If you haven’t read the Ars Technica review of Snow Leopard yet, you should do it!! It’s got a great break-down of the new features and even talks about the changes to the development environment. After seeing the breakdown of the new compiler shipped (Clang LLVM) with Snow Leopard, I fired up Xcode 3.2 and opened up my Plexer source code.
Build and Analyze… waiting, 17 issues!!! Oops!
Here’s a quick shot of one of the issues that it found:
So I’m sure all of you seasoned Objective-C programmers are laughing out there at me right now, but what can I say, I’m still learning this whole retain-count memory management. 🙂
Needless to say, I was astounded that the compiler was able to figure this out for me. This will obviously be extremely handy for all of those new Objective-C programmers (and even veteran) that forget to release that memory when you’re done with it.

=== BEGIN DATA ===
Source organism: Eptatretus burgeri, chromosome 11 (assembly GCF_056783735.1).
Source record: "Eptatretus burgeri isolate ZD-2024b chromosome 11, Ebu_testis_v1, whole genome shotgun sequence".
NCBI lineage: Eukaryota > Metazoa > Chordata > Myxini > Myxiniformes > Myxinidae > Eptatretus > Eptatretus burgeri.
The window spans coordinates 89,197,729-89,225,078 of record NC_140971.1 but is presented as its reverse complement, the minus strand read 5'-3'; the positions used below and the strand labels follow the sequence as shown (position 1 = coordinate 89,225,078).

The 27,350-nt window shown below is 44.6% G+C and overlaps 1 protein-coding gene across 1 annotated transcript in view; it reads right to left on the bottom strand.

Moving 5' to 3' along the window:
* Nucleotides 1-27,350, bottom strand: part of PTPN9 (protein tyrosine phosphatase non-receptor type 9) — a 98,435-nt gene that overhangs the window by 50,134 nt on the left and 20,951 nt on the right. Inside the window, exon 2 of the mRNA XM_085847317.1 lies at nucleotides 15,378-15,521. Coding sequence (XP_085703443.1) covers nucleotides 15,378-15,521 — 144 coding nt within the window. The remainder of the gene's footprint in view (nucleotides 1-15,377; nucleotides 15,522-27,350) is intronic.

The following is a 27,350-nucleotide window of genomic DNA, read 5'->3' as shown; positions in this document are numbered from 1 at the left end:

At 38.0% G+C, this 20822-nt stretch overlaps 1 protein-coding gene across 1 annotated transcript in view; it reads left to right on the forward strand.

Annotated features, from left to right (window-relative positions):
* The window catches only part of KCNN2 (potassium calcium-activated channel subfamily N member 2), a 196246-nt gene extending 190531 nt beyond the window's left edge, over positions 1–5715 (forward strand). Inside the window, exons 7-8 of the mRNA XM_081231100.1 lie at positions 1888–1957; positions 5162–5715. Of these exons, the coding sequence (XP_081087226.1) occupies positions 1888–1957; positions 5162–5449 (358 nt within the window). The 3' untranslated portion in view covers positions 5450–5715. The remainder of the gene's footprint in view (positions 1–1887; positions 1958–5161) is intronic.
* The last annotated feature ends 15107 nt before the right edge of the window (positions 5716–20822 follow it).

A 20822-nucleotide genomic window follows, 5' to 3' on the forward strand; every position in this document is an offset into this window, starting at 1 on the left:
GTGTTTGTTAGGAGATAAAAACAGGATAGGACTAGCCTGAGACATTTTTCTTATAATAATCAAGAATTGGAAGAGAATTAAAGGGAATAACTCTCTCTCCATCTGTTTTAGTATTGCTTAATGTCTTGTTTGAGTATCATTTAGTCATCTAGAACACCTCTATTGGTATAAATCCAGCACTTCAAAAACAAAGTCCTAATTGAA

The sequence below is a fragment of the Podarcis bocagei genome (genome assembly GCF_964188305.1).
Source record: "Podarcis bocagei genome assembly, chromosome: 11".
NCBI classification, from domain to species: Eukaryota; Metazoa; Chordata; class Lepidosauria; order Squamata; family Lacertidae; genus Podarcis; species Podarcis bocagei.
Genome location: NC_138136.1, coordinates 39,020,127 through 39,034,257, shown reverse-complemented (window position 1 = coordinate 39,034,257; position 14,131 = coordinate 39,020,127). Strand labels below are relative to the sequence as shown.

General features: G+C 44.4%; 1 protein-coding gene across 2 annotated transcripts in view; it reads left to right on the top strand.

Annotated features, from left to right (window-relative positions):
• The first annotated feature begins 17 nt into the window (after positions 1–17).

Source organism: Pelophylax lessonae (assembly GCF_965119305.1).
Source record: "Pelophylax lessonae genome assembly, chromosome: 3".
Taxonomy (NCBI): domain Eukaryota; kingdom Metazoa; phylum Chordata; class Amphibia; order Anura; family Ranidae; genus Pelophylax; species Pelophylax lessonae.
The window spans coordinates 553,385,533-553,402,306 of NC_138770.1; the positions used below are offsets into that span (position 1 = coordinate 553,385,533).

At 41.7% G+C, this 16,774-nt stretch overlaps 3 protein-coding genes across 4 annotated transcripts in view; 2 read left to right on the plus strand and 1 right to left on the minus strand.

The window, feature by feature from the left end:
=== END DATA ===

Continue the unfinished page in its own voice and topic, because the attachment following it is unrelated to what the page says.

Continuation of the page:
Clang is able to find other types of issues as well, like coding standards violations. For instance, I had a message named withName:(NSString*) and Clang realized that I was returning an instance and control of the memory and that my message name didn’t start with ‘copy’, ‘new’ or ‘alloc’.
Overall, I was actually quite impressed at what Clang was able to do. So yeah, if you have Snow Leopard and you’re a developer, you should definitely switch your projects to use the Clang compiler (unless your projects are C++, Clang doesn’t currently support that language).
For more Clang information, check it out here: http://clang.llvm.org/.